Corn futures followed beans and wheat lower Thursday afternoon. The corn market again traded sideways trading Thursday morning, with the strong sales result (929,400 tonnes) on the weekly Export Sales report doing little to shift prices. However, the soybean market’s inability to hold its big midsession advance apparently prompted a concerted drop in grain/soy prices. March corn dipped 7.5 cents to $4.48/bushel at Thursday’s close, while May tumbled 6.5 to $4.545.
The soy complex reversed dramatically from early highs. Soybeans posted a surprising advance in the early morning hours, then accelerated upward after the Export Sales report was released. However, the market apparently lost its upward momentum at that point, which prompted a drastic midsession reversal. Indeed, this bodes rather ill for the short-term technical outlook. March soybeans dove 13.75 cents to $13.935/bushel as Thursday’s trading ended, while March soyoil lost 0.30 cents to 40.90 cents/pound, and March soymeal sank $4.3 to $464.0/ton.
The wheat markets also turned sharply lower Thursday. The weekly USDA Export Sales report stated last week’s wheat result slightly above forecasts, which apparently supported golden grain futures in early trading. However, U.S. wheat was excluded from the subsequent Egyptian announcement of the purchases in its latest tender, thereby seeming to confirm talk that American grain is too expensive. The soy breakdown exaggerated the decline. March CBOT wheat futures plunged 17.75 cents to $5.825/bushel in late Thursday action, while March KCBT wheat futures fell 16.75 cents to $6.6225, and March MWE futures dropped 14.75 to $6.555.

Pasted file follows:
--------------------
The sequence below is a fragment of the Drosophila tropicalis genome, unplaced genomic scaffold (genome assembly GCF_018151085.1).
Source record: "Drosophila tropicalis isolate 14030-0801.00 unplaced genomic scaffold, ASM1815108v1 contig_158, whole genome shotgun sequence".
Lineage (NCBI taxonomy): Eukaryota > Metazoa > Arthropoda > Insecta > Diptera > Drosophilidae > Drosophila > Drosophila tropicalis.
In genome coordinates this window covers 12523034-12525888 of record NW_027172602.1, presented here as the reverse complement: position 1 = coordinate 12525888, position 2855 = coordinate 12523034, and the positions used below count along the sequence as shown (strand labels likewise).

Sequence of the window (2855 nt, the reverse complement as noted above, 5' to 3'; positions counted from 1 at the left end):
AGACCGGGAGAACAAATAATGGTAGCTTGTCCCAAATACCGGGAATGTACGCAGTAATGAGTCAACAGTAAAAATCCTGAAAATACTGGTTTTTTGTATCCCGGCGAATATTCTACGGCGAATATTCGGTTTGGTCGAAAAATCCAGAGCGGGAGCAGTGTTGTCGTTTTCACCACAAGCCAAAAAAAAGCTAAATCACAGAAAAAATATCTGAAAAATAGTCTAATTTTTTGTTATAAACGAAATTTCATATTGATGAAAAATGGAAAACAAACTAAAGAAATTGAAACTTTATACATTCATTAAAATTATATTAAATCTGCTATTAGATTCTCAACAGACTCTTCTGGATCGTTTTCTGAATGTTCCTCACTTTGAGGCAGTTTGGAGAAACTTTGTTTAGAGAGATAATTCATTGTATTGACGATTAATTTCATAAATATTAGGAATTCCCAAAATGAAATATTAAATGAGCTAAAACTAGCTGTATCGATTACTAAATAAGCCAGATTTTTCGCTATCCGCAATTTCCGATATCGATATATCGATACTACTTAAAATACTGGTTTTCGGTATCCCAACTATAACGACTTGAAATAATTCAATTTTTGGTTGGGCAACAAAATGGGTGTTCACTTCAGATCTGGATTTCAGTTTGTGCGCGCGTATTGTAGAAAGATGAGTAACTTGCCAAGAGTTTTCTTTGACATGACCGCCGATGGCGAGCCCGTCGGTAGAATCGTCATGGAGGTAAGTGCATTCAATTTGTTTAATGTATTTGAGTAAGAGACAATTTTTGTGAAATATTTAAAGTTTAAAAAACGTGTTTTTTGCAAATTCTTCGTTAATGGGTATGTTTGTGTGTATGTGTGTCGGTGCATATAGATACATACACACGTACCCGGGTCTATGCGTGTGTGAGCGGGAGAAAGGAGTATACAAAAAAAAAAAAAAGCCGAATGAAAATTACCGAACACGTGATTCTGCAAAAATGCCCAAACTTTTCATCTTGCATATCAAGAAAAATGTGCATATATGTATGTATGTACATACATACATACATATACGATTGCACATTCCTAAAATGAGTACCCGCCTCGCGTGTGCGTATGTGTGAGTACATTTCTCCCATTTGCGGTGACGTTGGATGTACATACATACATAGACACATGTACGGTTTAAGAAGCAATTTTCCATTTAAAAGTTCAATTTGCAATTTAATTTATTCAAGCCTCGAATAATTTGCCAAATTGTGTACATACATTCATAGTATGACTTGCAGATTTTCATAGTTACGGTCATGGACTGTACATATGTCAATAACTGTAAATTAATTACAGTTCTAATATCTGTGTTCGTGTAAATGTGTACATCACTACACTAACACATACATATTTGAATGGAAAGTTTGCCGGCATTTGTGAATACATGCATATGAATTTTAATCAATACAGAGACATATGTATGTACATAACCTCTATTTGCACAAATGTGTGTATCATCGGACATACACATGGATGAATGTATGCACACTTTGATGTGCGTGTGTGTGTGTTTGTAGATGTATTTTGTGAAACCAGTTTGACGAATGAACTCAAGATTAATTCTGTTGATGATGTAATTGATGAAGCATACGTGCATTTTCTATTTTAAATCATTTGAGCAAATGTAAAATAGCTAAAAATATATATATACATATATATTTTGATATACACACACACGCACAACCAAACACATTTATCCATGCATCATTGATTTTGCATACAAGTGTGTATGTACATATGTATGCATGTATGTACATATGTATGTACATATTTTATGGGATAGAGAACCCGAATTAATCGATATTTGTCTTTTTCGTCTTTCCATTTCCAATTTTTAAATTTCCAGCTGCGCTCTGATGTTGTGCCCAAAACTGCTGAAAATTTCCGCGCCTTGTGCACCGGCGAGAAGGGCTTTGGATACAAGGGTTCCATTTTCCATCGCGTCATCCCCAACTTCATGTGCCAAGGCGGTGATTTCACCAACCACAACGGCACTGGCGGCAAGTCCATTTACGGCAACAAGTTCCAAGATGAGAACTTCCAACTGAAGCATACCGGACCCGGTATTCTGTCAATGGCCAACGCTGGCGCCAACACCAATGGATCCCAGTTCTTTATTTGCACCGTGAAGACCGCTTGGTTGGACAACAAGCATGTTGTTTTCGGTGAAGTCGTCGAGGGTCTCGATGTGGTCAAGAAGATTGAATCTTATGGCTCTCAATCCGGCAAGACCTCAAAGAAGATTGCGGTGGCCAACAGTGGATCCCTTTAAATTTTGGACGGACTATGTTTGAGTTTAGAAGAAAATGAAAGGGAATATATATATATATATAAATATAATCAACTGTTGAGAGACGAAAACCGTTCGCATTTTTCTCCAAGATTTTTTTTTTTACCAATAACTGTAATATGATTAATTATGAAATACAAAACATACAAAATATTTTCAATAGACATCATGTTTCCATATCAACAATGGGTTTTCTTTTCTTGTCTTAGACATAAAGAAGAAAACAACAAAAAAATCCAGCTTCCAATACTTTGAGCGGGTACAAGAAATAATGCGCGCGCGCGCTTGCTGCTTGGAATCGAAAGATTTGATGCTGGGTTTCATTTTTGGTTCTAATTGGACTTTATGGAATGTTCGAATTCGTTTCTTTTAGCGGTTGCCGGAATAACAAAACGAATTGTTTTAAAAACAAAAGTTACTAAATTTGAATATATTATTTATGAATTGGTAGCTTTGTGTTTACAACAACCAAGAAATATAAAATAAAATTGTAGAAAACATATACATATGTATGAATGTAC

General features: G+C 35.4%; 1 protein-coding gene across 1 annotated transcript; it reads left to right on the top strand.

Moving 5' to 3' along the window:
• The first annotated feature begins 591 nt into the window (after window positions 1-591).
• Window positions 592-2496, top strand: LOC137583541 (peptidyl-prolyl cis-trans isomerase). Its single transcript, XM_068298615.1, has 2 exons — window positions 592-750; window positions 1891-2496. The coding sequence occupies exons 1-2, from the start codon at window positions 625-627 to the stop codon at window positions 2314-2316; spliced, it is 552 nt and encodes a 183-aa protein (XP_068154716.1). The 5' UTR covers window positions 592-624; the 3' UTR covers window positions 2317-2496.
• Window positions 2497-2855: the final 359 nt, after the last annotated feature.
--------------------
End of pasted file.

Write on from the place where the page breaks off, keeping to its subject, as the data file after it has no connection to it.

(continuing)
Cattle futures also prove surprisingly weak Thursday afternoon. Rising beef prices caused beef packers to pay up for fed cattle Wednesday, with Nebraska cattle reportedly trading at a record of $152/cwt (cents/pound). Nearby futures spiked upward and continued rising in early trading, but only the expiring February future proved able to sustain its gain. April cattle futures closed 0.07 cents lower at 144.45 Thursday, while August slumped 0.12 to 132.60. Meanwhile, March feeder cattle skidded 0.17 cents to 171.82 cents/pound, and May stumbled 0.52 lower to 173.97.
Hog futures seemingly soared on a Russian report. Ongoing cash gains apparently spurred hog futures to extraordinary highs Thursday morning. A report that Russia will end its ban on U.S. pork on March 10 apparently added fuel to the fire, despite the fact that this news actually came out before the Sochi Olympics started. April hogs rocketed up 2.82 cents to 103.82 cents/pound Thursday afternoon, while June jumped 1.57 to 109.92.